Street-facing stores began opening last Friday in Toronto and pent-up demand saw shoppers line up in some areas. Since then, some retailers have reported impressive sales numbers though uncertainties surrounding the coronavirus could see that change.
On the Bloor Street West ‘Mink Mile’ on Saturday and into the week, shoppers lined up outside of stores such as Zara, H&M, Sephora, Dior, Louis Vuitton, Tiffany & Co, and others. On Queen Street West, those retailers that had opened also saw strong business early on, and some have seen steady traffic through the week as summer weather has arrived in southern Ontario.
The warm weekend also saw more than 10,000 people gather at Trinity Bellwoods Park in Toronto’s West End which caused concern. If an increase in COVID-19 cases and deaths occur, more strict regulations could be implemented by governments.
Retailers with street entrances across Toronto have implemented protocols for hygiene and safety as they welcome customers. The lineups at some retailers are due to capacity limits within spaces, necessitated by physical distancing protocols. Hand sanitizer appeared to be part of the retail experience in stores that we visited, and many store employees were wearing face masks. Cleaning seemed to be a constant activity, particularly on surfaces that consumers may have touched. Some retailers allowed customers to try on clothing in dressing rooms, though in some instances there were fewer of them. According to stylist Yana Brikker, the Zara and H&M stores in Bloor-Yorkville area have closed dressing rooms temporarily — customers are buying product to try on at home, and anything that isn’t’ wanted can be returned. Merchandise that is tried on or returned is being quarantined for between one and three days typically, depending on the retailer. On Wednesday, Ms. Brikker posted on Instagram that there was a substantial lineup in front of the newly reopened Winners store at 110 Bloor Street West.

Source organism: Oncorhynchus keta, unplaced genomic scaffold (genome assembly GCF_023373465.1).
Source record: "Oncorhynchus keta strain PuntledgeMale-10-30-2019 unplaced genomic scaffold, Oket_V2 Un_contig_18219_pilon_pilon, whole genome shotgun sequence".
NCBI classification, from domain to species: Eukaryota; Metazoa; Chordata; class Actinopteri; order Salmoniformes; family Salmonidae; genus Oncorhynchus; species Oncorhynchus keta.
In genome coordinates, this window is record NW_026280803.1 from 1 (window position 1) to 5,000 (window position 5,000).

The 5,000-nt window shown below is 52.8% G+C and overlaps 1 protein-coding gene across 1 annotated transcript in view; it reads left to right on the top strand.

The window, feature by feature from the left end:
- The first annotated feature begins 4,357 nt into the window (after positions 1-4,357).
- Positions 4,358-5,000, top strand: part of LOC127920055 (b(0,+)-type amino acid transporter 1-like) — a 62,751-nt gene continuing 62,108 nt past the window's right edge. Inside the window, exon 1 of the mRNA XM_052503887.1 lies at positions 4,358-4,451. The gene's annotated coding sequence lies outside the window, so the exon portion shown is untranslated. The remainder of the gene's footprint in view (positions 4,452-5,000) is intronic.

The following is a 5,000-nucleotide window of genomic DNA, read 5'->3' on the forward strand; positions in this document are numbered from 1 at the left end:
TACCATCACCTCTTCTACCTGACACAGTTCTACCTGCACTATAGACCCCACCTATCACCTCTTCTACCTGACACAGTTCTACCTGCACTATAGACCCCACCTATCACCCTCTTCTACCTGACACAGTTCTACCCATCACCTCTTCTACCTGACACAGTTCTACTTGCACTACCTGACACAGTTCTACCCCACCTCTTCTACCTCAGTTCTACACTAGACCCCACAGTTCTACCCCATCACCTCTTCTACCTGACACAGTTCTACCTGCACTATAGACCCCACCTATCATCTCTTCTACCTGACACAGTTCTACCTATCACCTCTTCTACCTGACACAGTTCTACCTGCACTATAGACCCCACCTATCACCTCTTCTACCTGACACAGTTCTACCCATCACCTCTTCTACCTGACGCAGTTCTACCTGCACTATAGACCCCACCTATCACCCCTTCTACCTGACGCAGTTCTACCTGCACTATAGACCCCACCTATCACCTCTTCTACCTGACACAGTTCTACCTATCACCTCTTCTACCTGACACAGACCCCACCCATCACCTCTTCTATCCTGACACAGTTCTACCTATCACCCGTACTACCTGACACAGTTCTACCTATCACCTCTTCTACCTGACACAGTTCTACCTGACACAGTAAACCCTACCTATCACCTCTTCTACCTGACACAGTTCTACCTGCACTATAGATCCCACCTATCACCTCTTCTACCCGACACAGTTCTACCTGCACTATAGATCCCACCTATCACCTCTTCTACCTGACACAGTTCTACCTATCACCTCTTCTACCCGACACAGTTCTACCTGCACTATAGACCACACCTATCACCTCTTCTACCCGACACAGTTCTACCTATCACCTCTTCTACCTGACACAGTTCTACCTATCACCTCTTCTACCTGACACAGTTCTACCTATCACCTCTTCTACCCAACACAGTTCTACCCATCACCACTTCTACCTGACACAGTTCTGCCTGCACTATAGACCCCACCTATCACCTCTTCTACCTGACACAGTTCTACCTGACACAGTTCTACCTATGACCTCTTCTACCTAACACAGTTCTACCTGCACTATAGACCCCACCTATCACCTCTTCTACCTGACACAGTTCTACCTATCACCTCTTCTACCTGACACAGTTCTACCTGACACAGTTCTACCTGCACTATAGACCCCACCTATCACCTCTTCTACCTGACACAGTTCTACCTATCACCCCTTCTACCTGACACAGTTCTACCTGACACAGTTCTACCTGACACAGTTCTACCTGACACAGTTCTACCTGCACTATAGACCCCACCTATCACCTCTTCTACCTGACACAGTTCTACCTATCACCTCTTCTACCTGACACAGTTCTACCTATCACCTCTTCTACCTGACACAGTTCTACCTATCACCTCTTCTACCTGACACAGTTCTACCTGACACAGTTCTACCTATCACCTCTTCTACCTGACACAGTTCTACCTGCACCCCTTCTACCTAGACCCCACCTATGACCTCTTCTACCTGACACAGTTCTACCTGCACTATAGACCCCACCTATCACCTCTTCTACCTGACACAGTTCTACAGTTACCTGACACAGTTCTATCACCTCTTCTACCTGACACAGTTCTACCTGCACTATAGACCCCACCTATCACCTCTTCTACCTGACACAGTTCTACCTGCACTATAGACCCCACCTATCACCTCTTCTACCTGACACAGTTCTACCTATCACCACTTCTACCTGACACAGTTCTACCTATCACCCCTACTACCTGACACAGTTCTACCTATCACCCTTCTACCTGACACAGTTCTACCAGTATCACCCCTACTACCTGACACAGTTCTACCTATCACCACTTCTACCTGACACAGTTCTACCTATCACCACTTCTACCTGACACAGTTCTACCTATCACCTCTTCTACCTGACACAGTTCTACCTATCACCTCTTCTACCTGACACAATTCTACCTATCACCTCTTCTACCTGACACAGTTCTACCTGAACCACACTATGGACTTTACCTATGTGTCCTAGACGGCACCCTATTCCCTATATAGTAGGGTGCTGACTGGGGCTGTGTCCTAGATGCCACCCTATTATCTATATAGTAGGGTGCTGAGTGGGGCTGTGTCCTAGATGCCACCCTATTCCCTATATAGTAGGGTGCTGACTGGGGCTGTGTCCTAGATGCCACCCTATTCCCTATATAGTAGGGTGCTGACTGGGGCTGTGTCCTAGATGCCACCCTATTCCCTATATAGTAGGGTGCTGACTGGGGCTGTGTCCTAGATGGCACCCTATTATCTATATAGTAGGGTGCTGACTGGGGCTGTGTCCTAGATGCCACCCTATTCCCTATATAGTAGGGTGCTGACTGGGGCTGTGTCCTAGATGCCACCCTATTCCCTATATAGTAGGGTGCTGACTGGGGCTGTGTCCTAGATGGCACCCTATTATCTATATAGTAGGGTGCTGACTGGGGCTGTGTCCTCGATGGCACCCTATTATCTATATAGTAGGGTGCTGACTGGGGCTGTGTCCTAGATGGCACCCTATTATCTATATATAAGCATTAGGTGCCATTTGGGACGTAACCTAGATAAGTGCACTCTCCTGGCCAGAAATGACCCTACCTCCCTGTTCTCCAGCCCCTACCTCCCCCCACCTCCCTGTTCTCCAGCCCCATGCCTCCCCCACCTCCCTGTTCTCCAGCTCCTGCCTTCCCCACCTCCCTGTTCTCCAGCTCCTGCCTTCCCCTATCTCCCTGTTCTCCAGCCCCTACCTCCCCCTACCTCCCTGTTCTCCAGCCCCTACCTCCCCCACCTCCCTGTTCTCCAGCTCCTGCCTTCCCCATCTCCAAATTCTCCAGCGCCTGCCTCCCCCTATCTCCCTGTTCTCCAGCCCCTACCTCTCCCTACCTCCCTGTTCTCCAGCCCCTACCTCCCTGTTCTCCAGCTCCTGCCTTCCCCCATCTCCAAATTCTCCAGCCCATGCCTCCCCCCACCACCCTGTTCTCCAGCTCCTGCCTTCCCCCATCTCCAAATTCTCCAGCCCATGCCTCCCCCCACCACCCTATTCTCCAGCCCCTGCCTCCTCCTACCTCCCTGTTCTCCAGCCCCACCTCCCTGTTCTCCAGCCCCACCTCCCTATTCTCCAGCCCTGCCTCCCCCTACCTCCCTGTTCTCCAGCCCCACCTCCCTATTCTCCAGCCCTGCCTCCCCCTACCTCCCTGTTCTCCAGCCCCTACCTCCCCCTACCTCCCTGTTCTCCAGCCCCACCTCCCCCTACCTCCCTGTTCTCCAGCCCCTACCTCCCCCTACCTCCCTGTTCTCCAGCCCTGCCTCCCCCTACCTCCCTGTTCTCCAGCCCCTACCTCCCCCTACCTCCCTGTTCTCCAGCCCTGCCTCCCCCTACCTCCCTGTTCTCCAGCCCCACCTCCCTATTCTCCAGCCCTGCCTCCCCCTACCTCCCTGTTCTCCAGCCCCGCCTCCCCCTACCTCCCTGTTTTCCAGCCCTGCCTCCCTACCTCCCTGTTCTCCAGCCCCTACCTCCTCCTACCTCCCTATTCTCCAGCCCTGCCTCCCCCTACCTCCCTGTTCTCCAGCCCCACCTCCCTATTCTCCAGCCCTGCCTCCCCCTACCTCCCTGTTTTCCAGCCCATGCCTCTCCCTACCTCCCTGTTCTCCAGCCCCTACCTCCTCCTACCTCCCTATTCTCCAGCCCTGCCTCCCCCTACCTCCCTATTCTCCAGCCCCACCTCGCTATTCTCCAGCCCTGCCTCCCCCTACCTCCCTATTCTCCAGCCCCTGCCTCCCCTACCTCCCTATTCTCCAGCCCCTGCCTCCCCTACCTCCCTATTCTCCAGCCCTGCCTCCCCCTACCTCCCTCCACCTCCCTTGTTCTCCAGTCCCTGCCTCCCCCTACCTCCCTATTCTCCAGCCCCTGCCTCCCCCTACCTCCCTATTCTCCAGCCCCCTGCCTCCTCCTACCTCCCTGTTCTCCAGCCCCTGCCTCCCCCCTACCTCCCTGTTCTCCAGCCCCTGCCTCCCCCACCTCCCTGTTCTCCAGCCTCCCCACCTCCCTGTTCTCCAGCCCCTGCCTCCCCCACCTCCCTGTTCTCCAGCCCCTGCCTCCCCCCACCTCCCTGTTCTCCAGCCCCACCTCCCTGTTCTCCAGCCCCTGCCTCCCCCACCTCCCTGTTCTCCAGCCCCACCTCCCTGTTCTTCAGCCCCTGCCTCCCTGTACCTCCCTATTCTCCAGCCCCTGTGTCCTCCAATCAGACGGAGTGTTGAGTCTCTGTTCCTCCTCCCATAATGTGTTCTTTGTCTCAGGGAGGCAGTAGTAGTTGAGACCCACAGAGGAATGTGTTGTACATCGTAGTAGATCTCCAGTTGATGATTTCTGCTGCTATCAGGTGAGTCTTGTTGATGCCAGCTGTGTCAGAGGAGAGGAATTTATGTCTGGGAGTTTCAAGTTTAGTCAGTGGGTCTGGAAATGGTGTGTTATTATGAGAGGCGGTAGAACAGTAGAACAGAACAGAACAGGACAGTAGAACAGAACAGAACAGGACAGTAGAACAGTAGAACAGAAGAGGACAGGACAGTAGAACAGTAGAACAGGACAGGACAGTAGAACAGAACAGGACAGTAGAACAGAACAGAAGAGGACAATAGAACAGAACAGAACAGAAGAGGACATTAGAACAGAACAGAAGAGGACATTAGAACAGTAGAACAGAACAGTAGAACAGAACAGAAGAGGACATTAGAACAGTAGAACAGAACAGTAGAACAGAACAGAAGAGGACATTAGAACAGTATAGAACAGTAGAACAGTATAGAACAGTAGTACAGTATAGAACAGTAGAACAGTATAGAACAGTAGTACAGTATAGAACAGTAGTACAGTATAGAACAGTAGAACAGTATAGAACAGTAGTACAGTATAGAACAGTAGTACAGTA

As of Thursday, stores in enclosed malls without exterior entrances remained closed. Some open-air shopping centres such as the Toronto Premium Outlets have opened and are said to be getting decent foot traffic, though less than that of a typical May warm weather day.
The following is a set of photos with descriptions from tours of downtown Toronto by Retail Insider editors Craig Patterson and Jessica Finch.
Above: The Tiffany & Co. store on Bloor Street West had a lineup on Saturday. The Louis Vuitton store also had lines throughout the day. It appears that there was some pent-up demand and customers were treating themselves. One difference than before, we’ve been told — shoppers visiting stores are not just browsing, they’re looking to buy.
Above: The Dior flagship on Bloor Street West, which is the largest Dior store in North America, has customers waiting to get in. We noticed shopping bags carried on the street from many pricey brands including Louis Vuitton, Chanel, Gucci, and others.